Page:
30 yearsHow times change – and I have to say, largely for the better. When I first started in estate agency in 1987, it was a very different place and over the years, increasing advances in technology have hugely improved every aspect of property sales and lettings.

Back then of course we had no mobile phones, email , computers or digital photography. As a junior negotiator one of my jobs was to take the cameras (a bulky SLR and a Polaroid instamatic) to take property photos.  This would involve taking the photos (hoping that they would come out ok) and then ordering a large picture for the window display, a dot screen to photo copy details and if the property was really special we would order some sticky colour photos for our brochures.  The film would be processed overnight and the photos delivered the next day and if the photo didn’t come out you received a stern telling off and sent back out to do it again!

The advert that you placed in the local property paper and your office window display was the only real way of attracting new buyers, with prospective purchasers who would take to the streets scouring estate agents windows for properties to buy. The internet of course has changed that process beyond all recognition.  Instant photos going straight online with purchasers logging on to view your new style ‘window’ display in the comfort of their own home.  Looking back it is hard to see how we managed before all the technology that we enjoy today, came into being.

Lettings as an industry, has probably changed even more than residential sales with the explosion of the ‘buy-to-let’ market. I remember as a junior lettings negotiator dealing with an office full to the rafters with hefty lever arch files and accountants furiously puffing on their cigarettes as they worked on their ledgers.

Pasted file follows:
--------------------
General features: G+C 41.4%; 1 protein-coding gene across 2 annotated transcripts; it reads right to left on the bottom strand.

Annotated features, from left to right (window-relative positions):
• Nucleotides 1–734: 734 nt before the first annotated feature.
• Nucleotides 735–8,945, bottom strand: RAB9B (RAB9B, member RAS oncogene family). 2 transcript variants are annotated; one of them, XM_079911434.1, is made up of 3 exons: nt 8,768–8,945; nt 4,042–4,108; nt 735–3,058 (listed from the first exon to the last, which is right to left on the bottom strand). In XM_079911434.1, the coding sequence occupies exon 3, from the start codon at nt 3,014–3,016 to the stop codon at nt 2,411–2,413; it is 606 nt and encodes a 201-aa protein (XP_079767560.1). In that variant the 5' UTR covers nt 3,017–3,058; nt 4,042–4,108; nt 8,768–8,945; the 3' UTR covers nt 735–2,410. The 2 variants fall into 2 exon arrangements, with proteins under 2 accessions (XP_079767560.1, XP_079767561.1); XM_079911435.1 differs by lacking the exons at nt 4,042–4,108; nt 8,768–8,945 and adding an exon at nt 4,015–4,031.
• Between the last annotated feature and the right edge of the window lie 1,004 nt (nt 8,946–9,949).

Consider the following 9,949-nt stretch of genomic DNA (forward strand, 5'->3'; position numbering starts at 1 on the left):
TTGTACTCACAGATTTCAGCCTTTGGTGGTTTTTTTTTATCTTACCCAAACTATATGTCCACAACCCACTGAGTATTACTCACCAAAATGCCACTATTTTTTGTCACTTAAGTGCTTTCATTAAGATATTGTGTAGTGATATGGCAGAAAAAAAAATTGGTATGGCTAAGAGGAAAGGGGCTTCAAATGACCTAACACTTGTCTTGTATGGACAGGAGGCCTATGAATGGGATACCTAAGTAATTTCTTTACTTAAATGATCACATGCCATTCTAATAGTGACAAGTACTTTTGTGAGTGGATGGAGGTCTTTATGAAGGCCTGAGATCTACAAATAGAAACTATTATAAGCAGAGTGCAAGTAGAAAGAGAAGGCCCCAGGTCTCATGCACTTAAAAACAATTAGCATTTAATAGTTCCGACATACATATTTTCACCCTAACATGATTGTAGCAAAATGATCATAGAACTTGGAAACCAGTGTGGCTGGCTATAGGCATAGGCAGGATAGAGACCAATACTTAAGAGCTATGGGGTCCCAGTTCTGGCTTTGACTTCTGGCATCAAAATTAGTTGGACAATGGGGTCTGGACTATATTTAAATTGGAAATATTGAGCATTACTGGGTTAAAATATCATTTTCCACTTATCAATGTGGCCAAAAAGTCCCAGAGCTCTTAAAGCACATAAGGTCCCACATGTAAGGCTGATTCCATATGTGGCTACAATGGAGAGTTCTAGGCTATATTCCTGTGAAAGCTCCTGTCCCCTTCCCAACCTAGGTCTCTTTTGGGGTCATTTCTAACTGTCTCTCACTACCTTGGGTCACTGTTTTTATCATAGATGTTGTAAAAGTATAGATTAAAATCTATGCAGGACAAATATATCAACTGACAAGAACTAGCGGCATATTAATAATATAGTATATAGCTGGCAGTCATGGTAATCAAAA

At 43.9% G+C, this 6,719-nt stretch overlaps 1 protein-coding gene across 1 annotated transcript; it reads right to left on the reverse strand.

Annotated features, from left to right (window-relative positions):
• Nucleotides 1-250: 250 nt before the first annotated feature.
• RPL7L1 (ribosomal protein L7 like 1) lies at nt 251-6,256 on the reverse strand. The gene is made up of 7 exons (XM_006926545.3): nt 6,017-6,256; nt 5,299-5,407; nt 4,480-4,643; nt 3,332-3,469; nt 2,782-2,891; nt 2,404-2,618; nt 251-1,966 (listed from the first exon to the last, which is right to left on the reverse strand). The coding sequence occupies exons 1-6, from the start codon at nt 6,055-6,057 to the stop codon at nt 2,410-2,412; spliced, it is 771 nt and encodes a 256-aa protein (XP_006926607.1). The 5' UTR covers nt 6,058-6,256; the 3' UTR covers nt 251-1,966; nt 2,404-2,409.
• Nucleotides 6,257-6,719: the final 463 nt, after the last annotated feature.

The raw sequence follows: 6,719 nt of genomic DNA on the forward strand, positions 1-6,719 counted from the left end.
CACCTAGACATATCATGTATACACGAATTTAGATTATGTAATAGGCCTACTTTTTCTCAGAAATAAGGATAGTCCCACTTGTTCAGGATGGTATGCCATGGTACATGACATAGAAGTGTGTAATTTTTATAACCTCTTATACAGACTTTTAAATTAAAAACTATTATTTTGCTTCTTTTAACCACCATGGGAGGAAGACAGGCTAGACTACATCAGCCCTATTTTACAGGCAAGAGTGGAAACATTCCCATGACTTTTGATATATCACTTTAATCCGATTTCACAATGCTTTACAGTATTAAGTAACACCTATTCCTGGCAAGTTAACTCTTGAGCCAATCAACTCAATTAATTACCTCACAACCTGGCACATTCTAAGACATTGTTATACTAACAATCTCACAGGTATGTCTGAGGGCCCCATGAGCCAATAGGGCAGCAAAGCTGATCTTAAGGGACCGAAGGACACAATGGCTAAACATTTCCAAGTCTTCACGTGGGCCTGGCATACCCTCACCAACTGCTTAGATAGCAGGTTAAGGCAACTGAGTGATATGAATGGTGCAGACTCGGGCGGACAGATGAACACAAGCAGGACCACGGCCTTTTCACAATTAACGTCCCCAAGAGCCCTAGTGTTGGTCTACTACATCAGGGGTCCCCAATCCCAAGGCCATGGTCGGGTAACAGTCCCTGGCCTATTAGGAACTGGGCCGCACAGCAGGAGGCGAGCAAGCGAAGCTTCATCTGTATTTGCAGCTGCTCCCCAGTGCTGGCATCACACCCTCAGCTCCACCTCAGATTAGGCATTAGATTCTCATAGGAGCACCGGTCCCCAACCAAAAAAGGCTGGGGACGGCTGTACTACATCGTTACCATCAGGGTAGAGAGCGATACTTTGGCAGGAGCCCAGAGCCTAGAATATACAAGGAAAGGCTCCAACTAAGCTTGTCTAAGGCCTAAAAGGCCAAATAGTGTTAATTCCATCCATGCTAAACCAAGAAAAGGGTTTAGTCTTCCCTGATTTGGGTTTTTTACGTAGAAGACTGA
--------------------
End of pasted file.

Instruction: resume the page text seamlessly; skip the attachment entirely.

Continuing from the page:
Around 1995 things had started to change, but we were still issuing Section 20 notices and the Fire Regulations had not yet been introduced. In fact when the Fire Regulations were bought in we had a bizarre situation where we were dumping excellent quality furniture on behalf of landlords only to replace it with really inferior items, to be compliant with the new law.

As we reached the end of the 1990’s the attitude to renting had changed completely. The Thatcher generation and their obsession with home ownership were slowly being eroded as house prices recovered and kept rising.  People still had to move and renting became the only option for many. This increase in demand attracted some very forward thinking individuals who saw the potential and started to buy properties specifically to let them out.  At the time it was considered a very brave move but as it turned out, a very shrewd move.  I think most people have had an experience with property where, with hindsight, they would have done something differently if they could.  How many times have I heard someone say ‘if only I had kept hold of that property, it would be worth a fortune now’.

The quality of rented accommodation improved as tenants had more choice and generally speaking the legislation brought in has given landlords and tenants greater peace of mind. The British ‘love affair’ with property is as strong as ever, but it is a constantly evolving relationship and like all relationships not without its ups and downs.

Mike outside new office, may 2015 crop2If you would like to know more on current lettings legislation and how today’s technology can help you let your property, please contact myself and my team on 01252 514000 or lettings@mackenziesmith.co.uk.